Sadly, this is one of the most insightful ledes I’ve ever read in a story:
LOS ANGELES (AP) — It looked like a typical Sunday morning at any mega-church. Several hundred people, including families with small children, packed in for more than an hour of rousing music, an inspirational talk and some quiet reflection. The only thing missing was God.
What would be the point of that, you might ask.
Jones got the first inkling for the idea while leaving a Christmas carol concert six years ago.
“There was so much about it that I loved, but it’s a shame because at the heart of it, it’s something I don’t believe in,” Jones said. “If you think about church, there’s very little that’s bad. It’s singing awesome songs, hearing interesting talks, thinking about improving yourself and helping other people — and doing that in a community with wonderful relationships. What part of that is not to like?” (emphasis added)
OK, so like many people dissatisfied with something, these folks have set out to retain what they like, while removing the offensive features. That’s fine if you’re improving a product.
It’s ludicrous if you are searching for Truth.
This really culminates a long trend by which nominally ‘christian’ congregations have frequently become little more than social clubs, meeting the need of ‘community’ without getting into all that icky stuff about sin and repentance and salvation. What might be the “bad” parts about church these people think they’re eliminating? If it’s the standard charges of hypocrisy, infighting, and what not, I’ve got news for them: that comes with any organization of human beings, regardless how well-intentioned they might be individually. This would be easier to recognize if they were trying to build a fellowship based on observable truths, rather than utopian aspirations. Instead, they are deliberately (provocatively, even) building a community that explicitly denies these foundations:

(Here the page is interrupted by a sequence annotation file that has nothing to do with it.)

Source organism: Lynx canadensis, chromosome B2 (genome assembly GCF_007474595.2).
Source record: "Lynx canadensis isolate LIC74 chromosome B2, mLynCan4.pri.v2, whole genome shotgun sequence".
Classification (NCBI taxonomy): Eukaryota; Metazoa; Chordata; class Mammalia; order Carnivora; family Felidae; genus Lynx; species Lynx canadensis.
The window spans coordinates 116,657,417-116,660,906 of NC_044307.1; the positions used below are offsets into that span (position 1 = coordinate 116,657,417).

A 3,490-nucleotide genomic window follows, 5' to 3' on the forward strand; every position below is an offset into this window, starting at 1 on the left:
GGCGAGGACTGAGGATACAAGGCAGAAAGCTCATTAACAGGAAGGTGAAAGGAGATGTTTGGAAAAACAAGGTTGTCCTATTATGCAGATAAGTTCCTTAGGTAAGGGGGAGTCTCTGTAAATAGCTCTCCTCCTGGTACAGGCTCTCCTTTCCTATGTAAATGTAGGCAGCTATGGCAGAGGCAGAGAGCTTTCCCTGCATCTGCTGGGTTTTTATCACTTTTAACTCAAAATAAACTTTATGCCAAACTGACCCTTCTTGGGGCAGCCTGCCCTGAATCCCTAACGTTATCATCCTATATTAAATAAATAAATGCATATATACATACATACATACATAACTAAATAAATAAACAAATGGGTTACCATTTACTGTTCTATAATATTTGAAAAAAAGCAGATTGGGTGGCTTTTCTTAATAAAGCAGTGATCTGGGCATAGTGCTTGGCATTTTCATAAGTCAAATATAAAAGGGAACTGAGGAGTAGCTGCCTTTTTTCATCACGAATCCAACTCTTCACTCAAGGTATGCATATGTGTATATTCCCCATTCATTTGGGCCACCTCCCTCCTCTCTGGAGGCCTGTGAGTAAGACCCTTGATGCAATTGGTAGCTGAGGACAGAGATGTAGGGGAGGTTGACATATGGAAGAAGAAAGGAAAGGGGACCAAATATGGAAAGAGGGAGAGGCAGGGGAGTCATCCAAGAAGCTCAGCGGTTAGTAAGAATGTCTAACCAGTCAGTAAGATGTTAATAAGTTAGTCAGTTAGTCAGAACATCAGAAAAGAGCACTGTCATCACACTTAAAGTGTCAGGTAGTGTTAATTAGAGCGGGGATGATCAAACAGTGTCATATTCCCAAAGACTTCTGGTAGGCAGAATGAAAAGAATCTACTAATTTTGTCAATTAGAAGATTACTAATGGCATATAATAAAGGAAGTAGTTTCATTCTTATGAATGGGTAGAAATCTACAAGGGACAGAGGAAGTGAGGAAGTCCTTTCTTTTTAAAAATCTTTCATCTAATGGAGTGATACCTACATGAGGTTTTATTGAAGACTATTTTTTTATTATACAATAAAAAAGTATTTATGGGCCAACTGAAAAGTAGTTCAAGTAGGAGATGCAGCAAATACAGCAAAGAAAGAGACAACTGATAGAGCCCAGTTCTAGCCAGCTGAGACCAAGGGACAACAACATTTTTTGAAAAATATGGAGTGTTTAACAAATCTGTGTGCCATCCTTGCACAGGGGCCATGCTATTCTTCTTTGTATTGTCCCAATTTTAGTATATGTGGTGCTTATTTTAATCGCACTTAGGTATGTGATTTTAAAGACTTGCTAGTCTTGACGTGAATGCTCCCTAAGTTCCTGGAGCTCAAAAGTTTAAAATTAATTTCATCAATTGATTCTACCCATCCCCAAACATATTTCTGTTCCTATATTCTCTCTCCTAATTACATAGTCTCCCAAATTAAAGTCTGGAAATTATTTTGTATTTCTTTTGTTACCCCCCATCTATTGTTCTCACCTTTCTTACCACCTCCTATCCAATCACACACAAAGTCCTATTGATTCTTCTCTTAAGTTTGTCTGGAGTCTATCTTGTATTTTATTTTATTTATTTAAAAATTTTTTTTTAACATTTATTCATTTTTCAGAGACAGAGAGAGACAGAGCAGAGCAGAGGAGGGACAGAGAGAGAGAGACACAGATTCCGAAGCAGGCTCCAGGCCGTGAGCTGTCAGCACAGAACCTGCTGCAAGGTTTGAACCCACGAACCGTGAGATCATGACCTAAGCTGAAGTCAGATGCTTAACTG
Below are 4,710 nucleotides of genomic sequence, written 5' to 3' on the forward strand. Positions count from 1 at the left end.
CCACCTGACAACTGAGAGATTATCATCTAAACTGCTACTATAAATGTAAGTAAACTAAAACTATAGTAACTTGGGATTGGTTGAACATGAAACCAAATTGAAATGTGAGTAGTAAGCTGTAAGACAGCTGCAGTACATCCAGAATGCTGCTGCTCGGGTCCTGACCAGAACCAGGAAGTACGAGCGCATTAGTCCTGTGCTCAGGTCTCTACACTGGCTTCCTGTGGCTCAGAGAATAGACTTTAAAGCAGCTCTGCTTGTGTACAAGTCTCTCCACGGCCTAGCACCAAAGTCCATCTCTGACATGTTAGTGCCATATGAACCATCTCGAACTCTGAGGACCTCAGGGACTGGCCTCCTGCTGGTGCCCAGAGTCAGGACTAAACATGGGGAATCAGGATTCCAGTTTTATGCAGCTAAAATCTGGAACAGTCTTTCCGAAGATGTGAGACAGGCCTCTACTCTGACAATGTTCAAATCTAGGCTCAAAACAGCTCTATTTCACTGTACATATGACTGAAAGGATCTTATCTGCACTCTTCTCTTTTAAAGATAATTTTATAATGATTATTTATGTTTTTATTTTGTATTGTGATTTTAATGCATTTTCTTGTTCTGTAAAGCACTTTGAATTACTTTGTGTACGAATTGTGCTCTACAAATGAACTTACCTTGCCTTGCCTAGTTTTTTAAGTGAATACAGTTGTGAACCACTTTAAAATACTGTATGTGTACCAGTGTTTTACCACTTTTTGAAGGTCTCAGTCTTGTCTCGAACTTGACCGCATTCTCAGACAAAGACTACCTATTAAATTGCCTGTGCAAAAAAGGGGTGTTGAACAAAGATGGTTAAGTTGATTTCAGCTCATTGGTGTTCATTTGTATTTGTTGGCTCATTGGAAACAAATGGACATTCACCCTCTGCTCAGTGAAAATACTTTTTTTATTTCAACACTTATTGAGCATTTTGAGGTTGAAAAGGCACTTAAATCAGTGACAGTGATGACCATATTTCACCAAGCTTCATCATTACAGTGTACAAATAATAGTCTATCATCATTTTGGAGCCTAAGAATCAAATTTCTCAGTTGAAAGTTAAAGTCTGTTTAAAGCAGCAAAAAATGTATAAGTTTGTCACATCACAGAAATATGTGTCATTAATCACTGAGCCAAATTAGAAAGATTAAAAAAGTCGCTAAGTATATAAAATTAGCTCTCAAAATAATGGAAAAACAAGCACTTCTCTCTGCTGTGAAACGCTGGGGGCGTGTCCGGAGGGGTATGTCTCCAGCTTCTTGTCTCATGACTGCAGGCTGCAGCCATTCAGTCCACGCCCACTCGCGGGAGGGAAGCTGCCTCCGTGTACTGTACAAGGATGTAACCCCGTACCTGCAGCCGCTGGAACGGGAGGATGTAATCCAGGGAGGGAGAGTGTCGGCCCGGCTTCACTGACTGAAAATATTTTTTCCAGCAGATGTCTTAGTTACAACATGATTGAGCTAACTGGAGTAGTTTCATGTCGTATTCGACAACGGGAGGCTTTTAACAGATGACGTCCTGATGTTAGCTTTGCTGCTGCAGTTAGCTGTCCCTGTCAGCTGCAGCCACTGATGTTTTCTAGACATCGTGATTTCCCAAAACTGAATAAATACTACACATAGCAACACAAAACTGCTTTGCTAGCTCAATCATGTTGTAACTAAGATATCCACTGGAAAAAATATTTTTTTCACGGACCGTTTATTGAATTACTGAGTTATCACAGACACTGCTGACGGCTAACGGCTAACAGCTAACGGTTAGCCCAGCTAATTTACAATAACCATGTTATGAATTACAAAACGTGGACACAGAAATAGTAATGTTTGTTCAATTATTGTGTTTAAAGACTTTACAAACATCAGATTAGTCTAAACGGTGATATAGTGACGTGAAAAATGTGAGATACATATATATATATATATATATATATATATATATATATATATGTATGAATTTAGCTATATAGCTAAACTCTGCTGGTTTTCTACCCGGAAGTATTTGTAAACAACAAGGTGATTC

For all have sinned, and fall short of the glory of God (Romans 3:23)
For the wages of sin is death, but the gift of God is eternal life, in Christ Jesus our Lord (Romans 6:23)
At the bottom of it, for most committed unbelievers the ‘bad’ part about church is accountability to something larger than themselves–larger, even, than any human-derived organization. We desire the paradise of Eden, but not the obligation to listen to Eden’s creator about how it was supposed to function.
When I was a young boy spending a couple weeks with my grandfather, he gave me my first chance to fire a shotgun. Naturally excited by this new privilege, I couldn’t wait to try it, and was sure I knew what I was doing… I watched TV, after all. Granddaddy tried to give me a quick tutorial on how to hold the stock against my shoulder, but I was ready to go and not ready to listen.
I still remember how he quickly backed off. “Awright…” You know where this is going, don’t you? Picking my bruised self up off the floor of the clay pit, I wanted nothing to do with that gadget for some time. I hadn’t respected the instructions–or their giver–and I paid the price for it.*
I’ve come to a realization that all of humanity’s tragic history represents God doing the same thing: saying “awright…” to mankind’s determination to do things our own way. He hopes for us to come to our bruised senses, so He can show us the error of our ways and offer us a second chance through His son–who took the worst of the beating for us!
Humanity was wired to desire fellowship–with each other, and with our Creator. Like an old TV set, we have a “vertical hold” and a “horizontal hold” that have to be tuned in appropriately. For any group of human beings missing that ‘vertical hold,’ the frequent tragic outcome is control by a strong human leader–a cult, in other words. The Enemy’s biggest desire is to provide humanity any rally point that does not include God.
We are seeing more open rebellion and hostility toward God than perhaps at any time in the Church Age. If there was any doubt how humanity could be so mislead as to finally unite, but only in hostility toward God, it should be diminishing by the day.
May the Spirit open our eyes and keep them open.
* I recently had the joy of watching the older two Musketeers fire the very same shotgun, which I finally earned from Granddaddy and will one day bequeath to one of them. If there is any consolation in that story, it’s that by having heard it from me, they were more than a little inclined to listen to me as I showed them the ropes. As a result, their first experience was no less memorable, but considerably more pleasant!